Technique and Training
by Gerrit Badenhorst

Lots of guys think about a deadlift as a raw power, brute force event, with one aim and that's to pull the heaviest weight from the floor. Yes!...but they forget to train their technique. Being a weightlifter before helped me a lot with my deadlifting technique. In powerlifting, a deadlift puts lots of pressure on opponents, because that is the last lift of the three lifts (squat, bench, and deadlift). In strongman competitions this exercise illustrates real power. You may be able to pull a truck three seconds faster, but if I deadlift huge weight, you know there's a difference.

Lots of guys don't like to train their deads because it's 'hard work' and takes a lot of energy.

You need discipline.

Deadlift Technique
  1. Be agressive—under control.
  2. Before you take the bar, go through the whole motion in your mind.
  3. Feet are ±15-20 cm apart.
  4. Let your shins touch the bar before you bend down to take the bar.
  5. The bar must touch your legs at all times during the pull.
  6. Grip the bar with your whole hand, not only with your fingers. Use a reverse grip.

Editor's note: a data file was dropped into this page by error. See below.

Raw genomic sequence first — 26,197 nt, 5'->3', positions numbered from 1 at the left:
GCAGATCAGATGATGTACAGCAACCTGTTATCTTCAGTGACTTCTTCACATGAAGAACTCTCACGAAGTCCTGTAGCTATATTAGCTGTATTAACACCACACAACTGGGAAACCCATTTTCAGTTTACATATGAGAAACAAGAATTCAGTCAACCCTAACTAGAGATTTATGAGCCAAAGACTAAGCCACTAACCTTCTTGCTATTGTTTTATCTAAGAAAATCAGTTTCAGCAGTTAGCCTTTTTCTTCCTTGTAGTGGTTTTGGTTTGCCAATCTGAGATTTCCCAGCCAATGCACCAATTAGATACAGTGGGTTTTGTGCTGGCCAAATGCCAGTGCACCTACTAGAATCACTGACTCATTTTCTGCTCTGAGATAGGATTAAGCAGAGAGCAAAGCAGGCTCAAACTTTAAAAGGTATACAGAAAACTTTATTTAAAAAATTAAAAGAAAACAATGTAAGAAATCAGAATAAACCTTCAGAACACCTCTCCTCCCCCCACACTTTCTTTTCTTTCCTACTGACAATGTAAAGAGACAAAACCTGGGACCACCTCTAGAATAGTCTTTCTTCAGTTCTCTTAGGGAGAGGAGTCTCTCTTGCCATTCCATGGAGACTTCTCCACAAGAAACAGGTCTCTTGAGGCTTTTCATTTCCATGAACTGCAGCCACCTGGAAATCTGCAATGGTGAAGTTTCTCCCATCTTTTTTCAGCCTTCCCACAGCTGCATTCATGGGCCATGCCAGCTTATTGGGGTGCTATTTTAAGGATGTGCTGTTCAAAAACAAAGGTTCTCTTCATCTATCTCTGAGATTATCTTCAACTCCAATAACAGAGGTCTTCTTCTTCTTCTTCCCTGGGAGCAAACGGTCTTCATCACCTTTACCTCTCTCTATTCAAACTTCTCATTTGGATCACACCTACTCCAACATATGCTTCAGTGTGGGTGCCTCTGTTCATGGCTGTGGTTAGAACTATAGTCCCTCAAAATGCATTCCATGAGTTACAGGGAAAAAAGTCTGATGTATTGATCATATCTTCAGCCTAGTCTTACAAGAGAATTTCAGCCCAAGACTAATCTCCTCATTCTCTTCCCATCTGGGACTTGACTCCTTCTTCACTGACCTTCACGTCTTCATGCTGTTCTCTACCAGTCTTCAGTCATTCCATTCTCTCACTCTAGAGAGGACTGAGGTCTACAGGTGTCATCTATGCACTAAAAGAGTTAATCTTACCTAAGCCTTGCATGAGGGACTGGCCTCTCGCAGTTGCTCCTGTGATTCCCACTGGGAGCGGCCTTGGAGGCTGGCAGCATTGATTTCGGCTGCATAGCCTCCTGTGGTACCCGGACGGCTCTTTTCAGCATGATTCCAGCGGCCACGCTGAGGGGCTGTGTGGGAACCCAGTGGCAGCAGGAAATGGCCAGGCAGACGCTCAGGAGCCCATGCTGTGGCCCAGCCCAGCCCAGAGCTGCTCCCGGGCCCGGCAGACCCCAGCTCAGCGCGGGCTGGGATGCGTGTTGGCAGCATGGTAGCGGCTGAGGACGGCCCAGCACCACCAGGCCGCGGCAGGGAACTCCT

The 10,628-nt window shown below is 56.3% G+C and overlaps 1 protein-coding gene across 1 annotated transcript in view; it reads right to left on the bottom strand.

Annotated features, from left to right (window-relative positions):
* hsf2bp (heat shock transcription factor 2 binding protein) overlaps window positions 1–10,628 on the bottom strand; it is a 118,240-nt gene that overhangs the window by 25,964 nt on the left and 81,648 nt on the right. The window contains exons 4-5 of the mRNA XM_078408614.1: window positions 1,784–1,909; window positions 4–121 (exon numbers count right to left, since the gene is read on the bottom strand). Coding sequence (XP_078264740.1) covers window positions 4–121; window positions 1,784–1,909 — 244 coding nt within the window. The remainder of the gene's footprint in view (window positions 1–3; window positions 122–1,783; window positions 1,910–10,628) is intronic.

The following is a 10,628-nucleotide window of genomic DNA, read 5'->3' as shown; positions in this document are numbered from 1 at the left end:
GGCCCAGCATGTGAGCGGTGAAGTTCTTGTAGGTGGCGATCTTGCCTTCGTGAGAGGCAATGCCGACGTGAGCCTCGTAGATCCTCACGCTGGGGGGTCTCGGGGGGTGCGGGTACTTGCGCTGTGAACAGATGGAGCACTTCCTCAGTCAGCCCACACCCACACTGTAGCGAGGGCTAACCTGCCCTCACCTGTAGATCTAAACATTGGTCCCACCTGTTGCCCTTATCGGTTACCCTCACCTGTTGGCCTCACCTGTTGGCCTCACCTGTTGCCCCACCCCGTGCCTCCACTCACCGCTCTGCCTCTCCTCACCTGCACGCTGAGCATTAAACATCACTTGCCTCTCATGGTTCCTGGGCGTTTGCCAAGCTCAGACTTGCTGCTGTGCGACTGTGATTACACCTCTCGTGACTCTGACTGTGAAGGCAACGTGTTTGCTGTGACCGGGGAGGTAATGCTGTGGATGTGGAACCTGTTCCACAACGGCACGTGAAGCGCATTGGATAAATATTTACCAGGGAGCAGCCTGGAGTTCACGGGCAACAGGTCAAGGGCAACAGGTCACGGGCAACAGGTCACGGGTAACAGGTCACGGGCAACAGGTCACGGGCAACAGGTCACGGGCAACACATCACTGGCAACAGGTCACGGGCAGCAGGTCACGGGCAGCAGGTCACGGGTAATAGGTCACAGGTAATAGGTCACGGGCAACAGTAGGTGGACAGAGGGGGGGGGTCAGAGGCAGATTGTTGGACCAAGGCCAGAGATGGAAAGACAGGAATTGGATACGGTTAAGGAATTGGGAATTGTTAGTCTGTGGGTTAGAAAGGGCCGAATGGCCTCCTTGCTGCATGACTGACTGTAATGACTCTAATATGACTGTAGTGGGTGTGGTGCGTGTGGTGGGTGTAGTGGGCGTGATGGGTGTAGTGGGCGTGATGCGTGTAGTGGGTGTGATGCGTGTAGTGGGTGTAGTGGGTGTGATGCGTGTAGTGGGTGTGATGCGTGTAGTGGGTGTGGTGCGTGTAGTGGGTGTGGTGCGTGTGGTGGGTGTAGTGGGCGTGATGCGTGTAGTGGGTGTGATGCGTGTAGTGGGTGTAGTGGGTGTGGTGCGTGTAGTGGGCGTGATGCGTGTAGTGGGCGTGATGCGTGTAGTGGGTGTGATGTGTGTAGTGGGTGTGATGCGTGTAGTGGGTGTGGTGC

7. Take a squat position before the lift, then try to squat the bar from the ground. Push with your legs before trying to lift with your back.
  8. Tense your whole body and fill your lungs.
  9. Keep your trapesius (“traps”) stiff and try to pull up your shoulders before you start pulling. (Depending how high you are off the floor.)
  10. Look 5-6 meters in front of you on the floor before pulling.
  11. After you squat the first part of the deadlift, pull right through—bar against your legs all the time till you finish with the shoulders back and legs straight.
Gerrit at the 1996 Worlds Strongest Man in Maurituis lifting 410kg.

Deadlift Training Routine for Powerlifting

During my powerlifting days and even now training for strongman, I train deadlift only once a week. The reason is that your body needs more rest after a good workout. I try to bring in “rack work” and stiff leg deads. Sometime cleans also help me to be more explosive.

I plan my peak the last eight weeks before a competition. I plan my program back from the minimum weights that I want to do at the competition. My peak week is the 3rd to last week. You must work hard during the year so that when you start your peak, you've got a good foundation.

    week 1. 320 kg x 3 reps x 4 sets
    week 2. 330 kg x 3 reps x 4 sets
    week 3. 340 kg x 3 reps x 4 sets
    week 4. 350 kg x 2 reps x 3 sets
    week 5. 360 kg x 1
    week 6. Peak week. 380 kg x 1 rep
    week 7. <— Rest week.
    week 8. Light week. 200 kg x 3 reps + stretching
    This weekend—competition.
Since I am doing the strongman stuff, I can't really peak like I did in powerlifting because you use different equipment in strongman—like lifting cars and things like that.
    Gerrit Badenhorst

Note: The above article was originally posted on the (now defunct) World Power and Strength site.